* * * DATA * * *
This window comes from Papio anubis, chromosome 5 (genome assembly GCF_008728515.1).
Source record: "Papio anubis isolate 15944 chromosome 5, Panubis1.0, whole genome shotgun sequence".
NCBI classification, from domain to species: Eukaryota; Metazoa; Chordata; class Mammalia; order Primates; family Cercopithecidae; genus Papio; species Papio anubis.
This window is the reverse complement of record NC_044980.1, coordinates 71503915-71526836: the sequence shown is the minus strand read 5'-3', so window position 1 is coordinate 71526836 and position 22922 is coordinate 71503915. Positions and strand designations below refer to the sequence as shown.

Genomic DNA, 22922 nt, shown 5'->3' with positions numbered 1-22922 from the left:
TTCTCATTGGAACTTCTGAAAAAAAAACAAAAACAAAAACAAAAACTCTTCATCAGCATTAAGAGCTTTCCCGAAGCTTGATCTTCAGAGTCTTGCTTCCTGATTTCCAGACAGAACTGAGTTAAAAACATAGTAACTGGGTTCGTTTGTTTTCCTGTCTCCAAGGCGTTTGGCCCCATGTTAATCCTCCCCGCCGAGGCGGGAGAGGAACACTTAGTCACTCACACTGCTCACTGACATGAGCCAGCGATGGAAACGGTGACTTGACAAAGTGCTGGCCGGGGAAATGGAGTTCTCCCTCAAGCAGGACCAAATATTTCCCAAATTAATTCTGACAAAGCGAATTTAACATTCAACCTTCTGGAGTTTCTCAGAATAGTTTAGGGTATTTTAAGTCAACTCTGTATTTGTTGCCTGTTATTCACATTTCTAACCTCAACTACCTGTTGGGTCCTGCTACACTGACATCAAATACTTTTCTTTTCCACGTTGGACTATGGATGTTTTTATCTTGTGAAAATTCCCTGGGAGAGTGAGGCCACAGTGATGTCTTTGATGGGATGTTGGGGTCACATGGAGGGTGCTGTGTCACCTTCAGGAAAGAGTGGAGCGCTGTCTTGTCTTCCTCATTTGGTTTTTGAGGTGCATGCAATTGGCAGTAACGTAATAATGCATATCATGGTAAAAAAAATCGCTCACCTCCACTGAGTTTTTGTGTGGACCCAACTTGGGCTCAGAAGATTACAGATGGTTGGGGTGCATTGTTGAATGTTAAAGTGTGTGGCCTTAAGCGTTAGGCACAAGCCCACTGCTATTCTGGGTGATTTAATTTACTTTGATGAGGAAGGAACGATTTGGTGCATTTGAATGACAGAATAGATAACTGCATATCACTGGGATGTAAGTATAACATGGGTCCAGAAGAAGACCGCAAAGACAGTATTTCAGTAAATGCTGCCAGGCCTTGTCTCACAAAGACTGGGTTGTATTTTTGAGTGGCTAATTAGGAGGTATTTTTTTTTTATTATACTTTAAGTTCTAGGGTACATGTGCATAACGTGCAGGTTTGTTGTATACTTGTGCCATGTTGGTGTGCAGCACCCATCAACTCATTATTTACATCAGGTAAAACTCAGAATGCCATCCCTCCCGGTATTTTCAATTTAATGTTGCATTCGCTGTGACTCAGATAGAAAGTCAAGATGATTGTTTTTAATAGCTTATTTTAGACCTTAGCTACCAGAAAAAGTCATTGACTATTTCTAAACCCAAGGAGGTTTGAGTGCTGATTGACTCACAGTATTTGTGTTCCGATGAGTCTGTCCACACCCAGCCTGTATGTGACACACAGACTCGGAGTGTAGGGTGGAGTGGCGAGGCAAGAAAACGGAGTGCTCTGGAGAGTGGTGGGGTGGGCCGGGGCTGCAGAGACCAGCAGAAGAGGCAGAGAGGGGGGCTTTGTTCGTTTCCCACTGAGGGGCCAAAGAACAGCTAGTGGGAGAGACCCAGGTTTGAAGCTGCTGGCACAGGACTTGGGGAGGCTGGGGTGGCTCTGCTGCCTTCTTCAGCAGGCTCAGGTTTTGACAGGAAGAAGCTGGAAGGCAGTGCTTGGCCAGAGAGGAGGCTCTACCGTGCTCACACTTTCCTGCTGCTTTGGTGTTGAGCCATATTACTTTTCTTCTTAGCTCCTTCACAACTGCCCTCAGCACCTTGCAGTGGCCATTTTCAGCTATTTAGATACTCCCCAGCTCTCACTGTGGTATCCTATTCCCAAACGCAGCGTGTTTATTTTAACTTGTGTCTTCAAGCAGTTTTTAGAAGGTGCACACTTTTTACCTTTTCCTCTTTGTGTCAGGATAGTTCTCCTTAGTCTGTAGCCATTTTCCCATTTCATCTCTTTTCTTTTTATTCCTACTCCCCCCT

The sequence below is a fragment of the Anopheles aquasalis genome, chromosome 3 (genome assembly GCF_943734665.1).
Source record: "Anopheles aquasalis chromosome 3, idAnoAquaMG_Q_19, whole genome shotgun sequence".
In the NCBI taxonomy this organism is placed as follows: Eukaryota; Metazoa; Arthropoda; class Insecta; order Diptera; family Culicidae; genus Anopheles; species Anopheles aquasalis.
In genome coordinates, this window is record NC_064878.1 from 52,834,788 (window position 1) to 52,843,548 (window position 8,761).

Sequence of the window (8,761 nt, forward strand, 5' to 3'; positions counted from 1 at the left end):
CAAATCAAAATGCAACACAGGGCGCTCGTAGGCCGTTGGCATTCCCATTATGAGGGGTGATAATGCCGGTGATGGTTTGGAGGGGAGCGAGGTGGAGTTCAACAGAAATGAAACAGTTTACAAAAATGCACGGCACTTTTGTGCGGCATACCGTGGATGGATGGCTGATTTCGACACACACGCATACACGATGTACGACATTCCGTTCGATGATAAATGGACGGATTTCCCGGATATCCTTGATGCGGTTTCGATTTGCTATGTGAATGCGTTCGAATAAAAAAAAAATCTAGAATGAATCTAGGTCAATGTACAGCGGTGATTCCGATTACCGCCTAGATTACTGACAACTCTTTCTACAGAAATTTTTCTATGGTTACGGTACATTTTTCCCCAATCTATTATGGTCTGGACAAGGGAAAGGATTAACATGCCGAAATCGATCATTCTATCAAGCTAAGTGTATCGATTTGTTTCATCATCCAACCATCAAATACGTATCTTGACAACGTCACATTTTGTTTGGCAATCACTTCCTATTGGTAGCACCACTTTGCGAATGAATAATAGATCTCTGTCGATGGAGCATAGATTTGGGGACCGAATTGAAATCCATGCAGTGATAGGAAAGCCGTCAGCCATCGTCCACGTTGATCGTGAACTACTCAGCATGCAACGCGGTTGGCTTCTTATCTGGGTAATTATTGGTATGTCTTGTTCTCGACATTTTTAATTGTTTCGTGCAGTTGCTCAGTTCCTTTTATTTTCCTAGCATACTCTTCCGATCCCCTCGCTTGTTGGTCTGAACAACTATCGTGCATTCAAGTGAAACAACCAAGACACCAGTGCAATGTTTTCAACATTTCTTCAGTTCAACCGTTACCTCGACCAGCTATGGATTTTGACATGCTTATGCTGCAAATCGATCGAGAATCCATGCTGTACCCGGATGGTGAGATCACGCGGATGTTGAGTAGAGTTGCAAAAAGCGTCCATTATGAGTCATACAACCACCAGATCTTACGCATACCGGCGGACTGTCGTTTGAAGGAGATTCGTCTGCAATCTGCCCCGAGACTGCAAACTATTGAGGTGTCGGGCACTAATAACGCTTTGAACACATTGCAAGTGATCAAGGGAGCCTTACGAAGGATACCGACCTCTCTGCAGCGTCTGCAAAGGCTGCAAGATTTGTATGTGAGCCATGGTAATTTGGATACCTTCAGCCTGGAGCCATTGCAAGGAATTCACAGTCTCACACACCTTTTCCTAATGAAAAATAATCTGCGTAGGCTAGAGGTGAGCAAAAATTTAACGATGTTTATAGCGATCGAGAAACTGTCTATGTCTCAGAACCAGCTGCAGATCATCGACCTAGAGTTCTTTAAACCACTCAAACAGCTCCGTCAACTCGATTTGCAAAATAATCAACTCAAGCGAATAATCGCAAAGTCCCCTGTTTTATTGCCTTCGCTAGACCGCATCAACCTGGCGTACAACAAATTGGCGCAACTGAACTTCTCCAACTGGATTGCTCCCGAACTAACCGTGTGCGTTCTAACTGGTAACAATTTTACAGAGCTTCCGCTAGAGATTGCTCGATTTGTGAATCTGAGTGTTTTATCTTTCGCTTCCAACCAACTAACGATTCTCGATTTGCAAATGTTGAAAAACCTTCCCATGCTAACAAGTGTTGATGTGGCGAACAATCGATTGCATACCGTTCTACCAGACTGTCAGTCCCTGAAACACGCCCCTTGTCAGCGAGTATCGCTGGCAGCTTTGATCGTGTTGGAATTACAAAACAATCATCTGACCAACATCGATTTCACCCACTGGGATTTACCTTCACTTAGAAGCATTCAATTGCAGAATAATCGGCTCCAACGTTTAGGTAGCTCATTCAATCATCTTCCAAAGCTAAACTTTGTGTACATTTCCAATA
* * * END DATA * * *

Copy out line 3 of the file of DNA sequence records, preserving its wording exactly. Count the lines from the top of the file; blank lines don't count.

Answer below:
NCBI classification, from domain to species: Eukaryota; Metazoa; Chordata; class Mammalia; order Primates; family Cercopithecidae; genus Papio; species Papio anubis.